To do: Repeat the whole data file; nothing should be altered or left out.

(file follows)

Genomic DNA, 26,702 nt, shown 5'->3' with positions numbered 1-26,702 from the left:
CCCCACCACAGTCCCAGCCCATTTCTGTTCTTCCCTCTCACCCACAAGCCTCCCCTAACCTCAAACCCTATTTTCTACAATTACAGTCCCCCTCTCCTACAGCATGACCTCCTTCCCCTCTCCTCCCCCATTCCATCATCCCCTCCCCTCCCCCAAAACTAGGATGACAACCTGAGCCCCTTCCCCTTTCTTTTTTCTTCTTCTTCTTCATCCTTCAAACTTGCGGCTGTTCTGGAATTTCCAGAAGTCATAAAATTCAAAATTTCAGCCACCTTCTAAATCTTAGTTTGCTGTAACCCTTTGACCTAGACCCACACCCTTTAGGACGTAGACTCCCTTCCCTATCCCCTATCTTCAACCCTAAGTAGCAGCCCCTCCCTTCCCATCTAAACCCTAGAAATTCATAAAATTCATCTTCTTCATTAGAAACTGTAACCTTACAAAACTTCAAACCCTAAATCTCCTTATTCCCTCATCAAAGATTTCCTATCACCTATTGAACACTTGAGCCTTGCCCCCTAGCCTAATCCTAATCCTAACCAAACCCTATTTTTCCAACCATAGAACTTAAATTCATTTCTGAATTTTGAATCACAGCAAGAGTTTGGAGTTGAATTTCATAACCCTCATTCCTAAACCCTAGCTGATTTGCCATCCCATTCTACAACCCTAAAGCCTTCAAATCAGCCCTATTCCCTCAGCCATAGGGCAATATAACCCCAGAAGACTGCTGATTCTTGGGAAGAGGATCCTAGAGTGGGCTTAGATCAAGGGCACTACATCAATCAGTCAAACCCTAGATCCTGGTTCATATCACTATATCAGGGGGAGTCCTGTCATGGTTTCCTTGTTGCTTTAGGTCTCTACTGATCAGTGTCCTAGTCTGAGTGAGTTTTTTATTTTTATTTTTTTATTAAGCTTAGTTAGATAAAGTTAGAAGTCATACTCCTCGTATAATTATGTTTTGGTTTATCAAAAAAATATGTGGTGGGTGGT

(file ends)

Genomic DNA, 26,702 nt, shown 5'->3' with positions numbered 1-26,702 from the left:
CCCCACCACAGTCCCAGCCCATTTCTGTTCTTCCCTCTCACCCACAAGCCTCCCCTAACCTCAAACCCTATTTTCTACAATTACAGTCCCCCTCTCCTACAGCATGACCTCCTTCCCCTCTCCTCCCCCATTCCATCATCCCCTCCCCTCCCCCAAAACTAGGATGACAACCTGAGCCCCTTCCCCTTTCTTTTTTCTTCTTCTTCTTCATCCTTCAAACTTGCGGCTGTTCTGGAATTTCCAGAAGTCATAAAATTCAAAATTTCAGCCACCTTCTAAATCTTAGTTTGCTGTAACCCTTTGACCTAGACCCACACCCTTTAGGACGTAGACTCCCTTCCCTATCCCCTATCTTCAACCCTAAGTAGCAGCCCCTCCCTTCCCATCTAAACCCTAGAAATTCATAAAATTCATCTTCTTCATTAGAAACTGTAACCTTACAAAACTTCAAACCCTAAATCTCCTTATTCCCTCATCAAAGATTTCCTATCACCTATTGAACACTTGAGCCTTGCCCCCTAGCCTAATCCTAATCCTAACCAAACCCTATTTTTCCAACCATAGAACTTAAATTCATTTCTGAATTTTGAATCACAGCAAGAGTTTGGAGTTGAATTTCATAACCCTCATTCCTAAACCCTAGCTGATTTGCCATCCCATTCTACAACCCTAAAGCCTTCAAATCAGCCCTATTCCCTCAGCCATAGGGCAATATAACCCCAGAAGACTGCTGATTCTTGGGAAGAGGATCCTAGAGTGGGCTTAGATCAAGGGCACTACATCAATCAGTCAAACCCTAGATCCTGGTTCATATCACTATATCAGGGGGAGTCCTGTCATGGTTTCCTTGTTGCTTTAGGTCTCTACTGATCAGTGTCCTAGTCTGAGTGAGTTTTTTATTTTTATTTTTTTATTAAGCTTAGTTAGATAAAGTTAGAAGTCATACTCCTCGTATAATTATGTTTTGGTTTATCAAAAAAATATGTGGTGGGTGGT